On this first track, I’m boosting quite a bit on the kick drum. We had two mics; on close and the other outside the shell. I’m using the outer mic for most of my bottom end, and the inner mic for most of the top. So I’m cutting the highs on the outer mic while boosting the lows, and doing the exact opposite for the inner mic, accentuating each of their strengths and having them complement each other. I am then sending them both to a compressor. In this case it’s an Alan Smart compressor.
I use a 550B on the DI bass and a 550A on the amp bass. On the DI, I’m EQ’ing in a pretty extreme way and then I combined them. I used the B when I was doing more dipping, it gives me more flexibility. On this song I use the A on nearly every channel.
On the Wurlitzer for this song I used the 2500 compressor to get a little grit. On the electric guitar track on I’m Yours, I’m doing quite a lot of boosting. And this is the first song we were working on. Normally I would use a Neve and an LA3A, but here the API settings worked out perfect just like this. I normally wouldn’t do that much drastic boosting on software EQ’s, but here it works so I did.
On the vocal I’m using the Waves DeEsser, then to the Neve 33114, and then to the Chandler TG-1. Sometimes for vocals, I’d use the GML 8200 to the Distressor. I always use the DeEsser on the vocals before going to my outboard.
On the Kick-out I used my preset from ‘I’m Yours’ and tweaked it. It ended up being quite a bit different because on Dynamo, there was a drum loop and I had to make things sit with that in a cohesive way. There’s a drumbeat interlude on this track that I used the API for, and added quite a bit.
Q: It kicks you in the chest now.
A: Right. That API makes a big difference on this breakdown. On the sample bass and electronic drums in the breakdown of Dynamo, they’re both heavily relying on the API. Same on the acoustic guitar: a pretty drastic boost at 5K and taking out a lot of mud in the low mids.
For the most part all my EQ’ing is done for shaping.
For example, on the kick, I’m using the outer mic primarily for low frequency. The inner mic is for punch and upper click. I’ll even make room in one to allow for what the other has. This makes for a complete kick drum. I’m not sending the outer mic to the compressor. I’m compressing the inner mic with the outboard 1176 as well as via an aux to the Alan Smart. So I’m using the inner mic as my knock and my click, which is obvious, because it’s closer to the beater.
On the snare I have the Waves 550B in this case. This snare is slightly different than the Dynamo snare, even though it’s the same kit, and the same drummer. I’m pushing more top because this song requires a brighter snare. We’re shaping that primarily with this overhead track. I’m pushing all the top from the snare channel, and not any on the overhead. Allowing for a more natural sound from the overheads but still getting the brightness I need for this more upbeat track from the close snare mic.
Q: So you take two mics on the same source, and EQ one to sit inside the other, boosting or cutting so they complement each other?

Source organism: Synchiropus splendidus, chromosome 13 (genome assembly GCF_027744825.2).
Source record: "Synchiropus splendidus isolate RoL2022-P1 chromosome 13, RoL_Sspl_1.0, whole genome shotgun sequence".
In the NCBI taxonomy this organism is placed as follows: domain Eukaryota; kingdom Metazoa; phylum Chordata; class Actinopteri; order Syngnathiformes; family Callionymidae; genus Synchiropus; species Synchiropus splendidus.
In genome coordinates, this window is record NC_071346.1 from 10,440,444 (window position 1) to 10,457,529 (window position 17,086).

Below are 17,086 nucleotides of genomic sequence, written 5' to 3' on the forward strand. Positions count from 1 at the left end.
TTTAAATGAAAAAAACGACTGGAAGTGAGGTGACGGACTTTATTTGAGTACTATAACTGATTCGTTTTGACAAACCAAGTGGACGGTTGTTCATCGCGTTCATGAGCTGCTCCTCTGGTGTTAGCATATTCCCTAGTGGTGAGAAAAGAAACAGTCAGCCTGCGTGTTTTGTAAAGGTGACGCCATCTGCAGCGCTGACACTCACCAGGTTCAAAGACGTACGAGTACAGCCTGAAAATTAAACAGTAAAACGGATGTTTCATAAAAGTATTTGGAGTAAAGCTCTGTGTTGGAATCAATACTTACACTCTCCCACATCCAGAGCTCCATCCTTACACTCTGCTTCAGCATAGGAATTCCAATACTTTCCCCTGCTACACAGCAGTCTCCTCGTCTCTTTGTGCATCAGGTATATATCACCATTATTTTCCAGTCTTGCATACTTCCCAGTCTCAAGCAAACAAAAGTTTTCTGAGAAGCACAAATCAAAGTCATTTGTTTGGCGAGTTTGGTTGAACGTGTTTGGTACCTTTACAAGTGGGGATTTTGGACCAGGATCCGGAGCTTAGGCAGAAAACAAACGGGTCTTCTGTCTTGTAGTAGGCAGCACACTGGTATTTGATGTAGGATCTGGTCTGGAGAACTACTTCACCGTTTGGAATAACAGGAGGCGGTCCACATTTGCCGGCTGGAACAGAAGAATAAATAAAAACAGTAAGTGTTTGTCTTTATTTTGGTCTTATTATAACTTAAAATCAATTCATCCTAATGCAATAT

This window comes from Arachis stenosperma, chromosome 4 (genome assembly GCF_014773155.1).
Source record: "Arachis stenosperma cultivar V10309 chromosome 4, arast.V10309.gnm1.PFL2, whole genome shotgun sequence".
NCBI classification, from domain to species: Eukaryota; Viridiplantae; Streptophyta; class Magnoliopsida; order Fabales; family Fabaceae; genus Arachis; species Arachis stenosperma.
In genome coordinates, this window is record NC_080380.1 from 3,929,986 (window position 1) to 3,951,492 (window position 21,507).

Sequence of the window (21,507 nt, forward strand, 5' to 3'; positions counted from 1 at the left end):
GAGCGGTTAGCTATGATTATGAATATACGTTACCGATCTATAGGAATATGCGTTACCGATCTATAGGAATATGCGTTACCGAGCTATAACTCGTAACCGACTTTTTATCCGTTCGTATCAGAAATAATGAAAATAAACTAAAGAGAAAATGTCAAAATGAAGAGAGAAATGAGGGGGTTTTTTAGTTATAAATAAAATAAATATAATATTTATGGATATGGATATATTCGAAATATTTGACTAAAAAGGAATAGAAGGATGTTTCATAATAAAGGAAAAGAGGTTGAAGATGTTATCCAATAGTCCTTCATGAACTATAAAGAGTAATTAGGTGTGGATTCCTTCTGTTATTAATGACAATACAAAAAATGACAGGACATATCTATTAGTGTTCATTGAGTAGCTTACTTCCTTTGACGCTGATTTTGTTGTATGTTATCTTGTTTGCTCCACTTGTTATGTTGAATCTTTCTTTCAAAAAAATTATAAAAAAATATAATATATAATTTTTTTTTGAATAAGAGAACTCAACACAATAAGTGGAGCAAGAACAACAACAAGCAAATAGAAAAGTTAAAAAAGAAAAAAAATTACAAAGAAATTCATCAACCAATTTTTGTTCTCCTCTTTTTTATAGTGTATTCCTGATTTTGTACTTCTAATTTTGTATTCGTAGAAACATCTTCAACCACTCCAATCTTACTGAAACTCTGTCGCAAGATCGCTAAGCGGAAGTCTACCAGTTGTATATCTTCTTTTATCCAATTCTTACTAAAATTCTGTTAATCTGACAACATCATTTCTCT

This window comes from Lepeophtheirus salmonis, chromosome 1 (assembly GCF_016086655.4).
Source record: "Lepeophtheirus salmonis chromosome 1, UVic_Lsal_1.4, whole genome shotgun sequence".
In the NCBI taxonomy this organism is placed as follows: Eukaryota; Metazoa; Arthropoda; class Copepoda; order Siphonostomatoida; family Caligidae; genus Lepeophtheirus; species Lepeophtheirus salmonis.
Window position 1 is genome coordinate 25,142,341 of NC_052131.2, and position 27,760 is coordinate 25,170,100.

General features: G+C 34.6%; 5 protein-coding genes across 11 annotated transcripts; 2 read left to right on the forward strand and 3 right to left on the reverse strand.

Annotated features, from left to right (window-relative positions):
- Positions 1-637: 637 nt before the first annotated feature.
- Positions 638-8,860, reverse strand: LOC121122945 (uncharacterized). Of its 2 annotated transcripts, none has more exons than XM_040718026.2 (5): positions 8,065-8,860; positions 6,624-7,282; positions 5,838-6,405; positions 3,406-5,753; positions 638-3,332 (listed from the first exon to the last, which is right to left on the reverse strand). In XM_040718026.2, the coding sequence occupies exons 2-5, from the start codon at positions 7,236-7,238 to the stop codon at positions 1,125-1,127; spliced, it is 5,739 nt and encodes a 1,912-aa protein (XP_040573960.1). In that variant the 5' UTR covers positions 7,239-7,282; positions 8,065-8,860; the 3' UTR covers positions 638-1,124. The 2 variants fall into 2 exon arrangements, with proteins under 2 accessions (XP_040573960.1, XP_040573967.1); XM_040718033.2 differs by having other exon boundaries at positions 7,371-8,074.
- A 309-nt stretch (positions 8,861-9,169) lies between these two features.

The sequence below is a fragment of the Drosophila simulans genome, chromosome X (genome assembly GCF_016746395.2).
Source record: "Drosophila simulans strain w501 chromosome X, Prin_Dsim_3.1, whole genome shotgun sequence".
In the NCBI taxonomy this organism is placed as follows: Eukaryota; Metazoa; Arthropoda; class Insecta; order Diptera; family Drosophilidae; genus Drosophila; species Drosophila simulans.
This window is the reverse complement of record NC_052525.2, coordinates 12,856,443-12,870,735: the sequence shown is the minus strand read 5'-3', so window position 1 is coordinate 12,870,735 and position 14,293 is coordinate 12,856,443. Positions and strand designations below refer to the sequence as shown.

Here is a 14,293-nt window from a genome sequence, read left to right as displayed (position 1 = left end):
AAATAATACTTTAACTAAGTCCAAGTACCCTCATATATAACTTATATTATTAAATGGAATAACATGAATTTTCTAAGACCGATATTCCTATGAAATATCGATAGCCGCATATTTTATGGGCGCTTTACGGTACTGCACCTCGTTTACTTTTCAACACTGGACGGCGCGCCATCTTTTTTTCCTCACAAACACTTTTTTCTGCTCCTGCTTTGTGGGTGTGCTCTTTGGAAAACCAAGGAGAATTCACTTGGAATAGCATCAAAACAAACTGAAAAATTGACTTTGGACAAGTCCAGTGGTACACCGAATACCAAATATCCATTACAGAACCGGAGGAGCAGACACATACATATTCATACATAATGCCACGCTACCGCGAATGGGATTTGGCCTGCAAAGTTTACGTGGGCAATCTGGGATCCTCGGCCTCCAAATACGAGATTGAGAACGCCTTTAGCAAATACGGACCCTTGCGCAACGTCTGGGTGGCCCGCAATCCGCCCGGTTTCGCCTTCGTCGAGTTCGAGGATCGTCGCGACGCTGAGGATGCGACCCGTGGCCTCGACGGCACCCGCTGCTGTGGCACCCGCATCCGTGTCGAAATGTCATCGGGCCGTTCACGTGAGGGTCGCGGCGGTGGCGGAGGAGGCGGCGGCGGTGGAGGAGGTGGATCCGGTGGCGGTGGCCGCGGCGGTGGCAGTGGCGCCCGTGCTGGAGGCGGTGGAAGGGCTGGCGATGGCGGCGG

A: Depending on the distance from the source. For example, the snare in this case, I use the overheads and close mic combined to give me the full ring. I use the on-snare mic to give me the ‘shhhh’ and the pop. I also wanted to hear the drag and the snap of the stick on the head. When I added the overhead, it give air and more distance in a round way. The only thing I did to the overheads here was reduce the lower mids and lows to keep the kick out, as well as to keep the track brighter. The whole track was recorded brighter. That was a conscious decision by Dyre (Gormsen) and I followed his lead. It’s all shaping. On this one acoustic guitar, I’m shaping out a hole for the vocal to sit.
Q:With that big cut at 240Hz.
A: Right. I want a nice warm space for the vocals to sit. The API plugins worked out really nicely for me in that regard.
This was probably my sixth mix. On this kick, I’m boosting 100Hz and I’m taking out 12db at 5Khz on the shelf. Very drastic. Added a sample as well. So I’m using the live kick with this shaping for the roundness, because it’s warmer than the sample. The approach varies depending on the song and what it needs, as well as what kind of energy I’d like to hear coming from it.
I really like this song, it’s a beautiful song and very well-produced. I have the MondoMod on the upper Hammond, very slow subtle movement. The strings are live; I think Martin went to Cuba to record these sections.
I’m pushing 14db on the output of the API 550A on the acoustic guitar, and pushing 5.5 on the trim because it was recorded low. So it added something pretty just gain with the API gain with it. I felt comfortable boosting 14db with this plugin, so that’s pretty good.
Q:You’re pushing 14db on the output of the API 550A on this acoustic guitar!
A: Yes, and pushing 5.5db on the gain because it was recorded low. I felt comfortable boosting 14db with this plugin, that’s pretty amazing for me, because normally I use plugins for cutting only.
Q: On many of your R&B tracks you use lots of delays, but not here.
A: Right, that’s mostly the genre that dictates it. Jason’s album shouldn’t sound flashy, just intimate and honest. That was key, particularly on a song like Sewing Machine.
Thanks for taking time out to speak with us. The album sounds amazing! I’m sure our users will get plenty of insight from your presets.
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